Utah's high school graduation rate is 84 percent this year.
The Utah State Office of Education announced Monday the slight rise over last year's 83 percent rate, continuing a five-year climb for graduation numbers. It comes as the rate of school dropouts has fallen since 2011.
Nevada's graduation rates were recently published, leaving a lot of people shaking their heads. Clark County School District has made a preliminary estimate that the graduation rate for 2011-2012 is 65 percent. We talk with Nevada’s superintendent of public instruction James Guthrie about the latest figures. And, we also discuss the latest on Nevada receiving a waiver from the federal government that now allows educators to throw "No Child Left Behind" out the window.
Between 2002 and 2009 Nevada's graduation rate fell from 71 percent to 56 percent. That 15 percentage point drop is the worst among all states according to a new report from the national group, America's Promise Alliance.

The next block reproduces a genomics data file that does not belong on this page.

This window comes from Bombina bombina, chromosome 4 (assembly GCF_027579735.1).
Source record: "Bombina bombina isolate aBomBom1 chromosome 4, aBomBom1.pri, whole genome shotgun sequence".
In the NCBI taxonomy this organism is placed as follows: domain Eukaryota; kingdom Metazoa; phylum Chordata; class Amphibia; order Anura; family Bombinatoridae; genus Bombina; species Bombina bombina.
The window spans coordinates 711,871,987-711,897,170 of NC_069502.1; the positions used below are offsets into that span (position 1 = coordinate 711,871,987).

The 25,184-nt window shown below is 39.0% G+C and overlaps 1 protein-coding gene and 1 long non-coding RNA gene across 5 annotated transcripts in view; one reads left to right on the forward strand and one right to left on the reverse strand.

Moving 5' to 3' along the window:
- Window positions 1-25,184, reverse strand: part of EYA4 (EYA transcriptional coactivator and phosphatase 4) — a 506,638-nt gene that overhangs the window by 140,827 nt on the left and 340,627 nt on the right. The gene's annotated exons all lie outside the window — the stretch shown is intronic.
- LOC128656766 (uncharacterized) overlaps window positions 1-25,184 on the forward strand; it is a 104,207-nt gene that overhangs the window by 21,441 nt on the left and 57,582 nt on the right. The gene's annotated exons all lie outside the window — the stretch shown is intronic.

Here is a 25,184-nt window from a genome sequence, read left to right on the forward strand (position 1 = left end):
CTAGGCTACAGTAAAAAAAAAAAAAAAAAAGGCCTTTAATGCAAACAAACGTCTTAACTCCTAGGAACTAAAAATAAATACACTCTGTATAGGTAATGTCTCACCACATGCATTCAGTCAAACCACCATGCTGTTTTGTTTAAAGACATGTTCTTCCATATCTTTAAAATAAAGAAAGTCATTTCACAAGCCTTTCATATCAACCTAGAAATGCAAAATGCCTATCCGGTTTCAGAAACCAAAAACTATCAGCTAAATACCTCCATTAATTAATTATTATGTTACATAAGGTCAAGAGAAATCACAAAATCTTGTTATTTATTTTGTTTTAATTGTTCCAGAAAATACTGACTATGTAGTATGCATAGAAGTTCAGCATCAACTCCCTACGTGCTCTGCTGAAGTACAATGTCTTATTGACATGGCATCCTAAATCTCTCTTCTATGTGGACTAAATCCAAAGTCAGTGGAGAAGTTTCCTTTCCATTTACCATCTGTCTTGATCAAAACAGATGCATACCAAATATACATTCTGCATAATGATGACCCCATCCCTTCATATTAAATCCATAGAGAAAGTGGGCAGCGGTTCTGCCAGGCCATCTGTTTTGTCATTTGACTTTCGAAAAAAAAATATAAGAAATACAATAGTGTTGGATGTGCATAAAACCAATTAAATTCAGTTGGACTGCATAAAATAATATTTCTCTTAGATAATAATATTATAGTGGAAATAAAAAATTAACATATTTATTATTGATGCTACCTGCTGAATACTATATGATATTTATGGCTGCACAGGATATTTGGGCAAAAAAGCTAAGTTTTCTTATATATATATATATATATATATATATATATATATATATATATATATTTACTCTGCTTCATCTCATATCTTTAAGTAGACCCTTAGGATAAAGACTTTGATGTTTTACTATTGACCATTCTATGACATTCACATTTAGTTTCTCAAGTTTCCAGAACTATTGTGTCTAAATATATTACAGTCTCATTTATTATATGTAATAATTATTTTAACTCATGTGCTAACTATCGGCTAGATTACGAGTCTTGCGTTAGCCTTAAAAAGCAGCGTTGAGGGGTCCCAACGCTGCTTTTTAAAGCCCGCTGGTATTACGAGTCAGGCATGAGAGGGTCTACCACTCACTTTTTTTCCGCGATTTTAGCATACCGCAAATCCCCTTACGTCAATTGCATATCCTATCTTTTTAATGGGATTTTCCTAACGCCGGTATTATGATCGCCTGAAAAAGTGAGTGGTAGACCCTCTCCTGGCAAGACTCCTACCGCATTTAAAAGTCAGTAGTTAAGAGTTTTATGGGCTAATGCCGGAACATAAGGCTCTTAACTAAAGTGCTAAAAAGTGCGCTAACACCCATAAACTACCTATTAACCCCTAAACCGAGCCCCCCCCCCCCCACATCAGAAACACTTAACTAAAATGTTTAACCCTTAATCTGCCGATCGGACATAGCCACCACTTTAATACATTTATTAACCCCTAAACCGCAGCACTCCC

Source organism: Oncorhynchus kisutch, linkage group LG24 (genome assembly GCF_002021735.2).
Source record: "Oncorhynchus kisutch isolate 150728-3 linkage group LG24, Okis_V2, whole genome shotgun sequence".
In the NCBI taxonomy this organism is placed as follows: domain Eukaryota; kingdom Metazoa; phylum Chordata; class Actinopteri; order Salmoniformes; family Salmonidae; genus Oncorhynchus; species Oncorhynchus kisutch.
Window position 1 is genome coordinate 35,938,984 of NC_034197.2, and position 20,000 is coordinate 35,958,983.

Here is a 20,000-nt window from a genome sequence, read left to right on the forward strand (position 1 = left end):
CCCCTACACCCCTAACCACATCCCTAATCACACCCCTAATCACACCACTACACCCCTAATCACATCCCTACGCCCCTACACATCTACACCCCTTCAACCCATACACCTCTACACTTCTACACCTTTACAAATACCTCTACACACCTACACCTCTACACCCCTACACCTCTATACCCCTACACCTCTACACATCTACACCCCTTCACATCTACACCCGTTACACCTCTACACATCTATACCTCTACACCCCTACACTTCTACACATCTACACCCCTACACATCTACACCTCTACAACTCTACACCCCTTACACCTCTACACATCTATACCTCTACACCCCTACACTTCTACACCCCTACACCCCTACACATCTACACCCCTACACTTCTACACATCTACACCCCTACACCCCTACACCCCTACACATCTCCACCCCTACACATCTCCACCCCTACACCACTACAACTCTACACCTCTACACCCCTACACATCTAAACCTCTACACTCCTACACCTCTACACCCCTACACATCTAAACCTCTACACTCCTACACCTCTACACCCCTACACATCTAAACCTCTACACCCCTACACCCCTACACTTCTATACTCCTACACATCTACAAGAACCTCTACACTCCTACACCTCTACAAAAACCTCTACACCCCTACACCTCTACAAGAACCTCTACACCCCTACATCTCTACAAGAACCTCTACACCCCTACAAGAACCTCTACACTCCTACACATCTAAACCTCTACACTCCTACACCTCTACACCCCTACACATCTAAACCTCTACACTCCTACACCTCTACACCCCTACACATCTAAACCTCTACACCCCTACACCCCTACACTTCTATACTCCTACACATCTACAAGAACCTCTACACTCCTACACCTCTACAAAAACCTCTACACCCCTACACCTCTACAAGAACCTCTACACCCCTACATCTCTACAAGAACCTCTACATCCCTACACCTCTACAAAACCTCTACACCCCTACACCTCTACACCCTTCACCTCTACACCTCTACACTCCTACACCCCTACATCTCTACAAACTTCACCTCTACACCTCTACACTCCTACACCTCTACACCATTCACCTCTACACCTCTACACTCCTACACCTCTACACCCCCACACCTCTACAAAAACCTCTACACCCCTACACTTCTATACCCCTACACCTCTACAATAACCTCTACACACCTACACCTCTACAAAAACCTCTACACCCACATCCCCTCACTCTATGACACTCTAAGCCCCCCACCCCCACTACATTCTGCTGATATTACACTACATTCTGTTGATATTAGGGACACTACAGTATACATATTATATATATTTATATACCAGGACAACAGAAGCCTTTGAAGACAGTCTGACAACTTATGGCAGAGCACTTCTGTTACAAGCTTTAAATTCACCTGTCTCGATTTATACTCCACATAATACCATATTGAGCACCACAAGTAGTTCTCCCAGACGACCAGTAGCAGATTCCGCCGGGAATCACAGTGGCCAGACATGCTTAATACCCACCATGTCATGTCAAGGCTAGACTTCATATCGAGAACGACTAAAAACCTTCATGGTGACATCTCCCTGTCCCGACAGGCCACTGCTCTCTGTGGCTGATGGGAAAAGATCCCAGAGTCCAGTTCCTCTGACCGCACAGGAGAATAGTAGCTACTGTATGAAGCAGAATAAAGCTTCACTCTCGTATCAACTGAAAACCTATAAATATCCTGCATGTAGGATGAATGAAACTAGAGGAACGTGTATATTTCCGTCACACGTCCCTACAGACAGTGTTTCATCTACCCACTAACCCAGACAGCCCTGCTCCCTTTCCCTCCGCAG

The Clark County School District continues to linger at the bottom nationally when it comes to graduation and dropouts rates. Why? And how can we turn it around? We'll look at a national effort to raise graduation rates. We'll also look at schools that have turned around failing schools and drop-out factories into successful models.
The blow to public education was softened by an additional $250-million in state funds that were allocated to schools by the legislature. Now, the Clark County School District will be able to keep 1,000 teachers that were to be laid off. The district will also be able to keep class sizes at current levels and restore some support staff. The full effect of legislative cuts have yet to be determined but schools in Clark County now have a good picture of what they will be dealing with. But, despite the additional money the district still has to fill a $150-million budget gap which they say will be addressed by previous proposals. We talk with CCSD Board of Trustee President, Carolyn Edwards about the district's plan after the legislature.
We continue our summer series on education with a look at the Educational Equity and Postsecondary Student Success project aimed at drawing more minority and low-income students into Nevada's colleges and universities.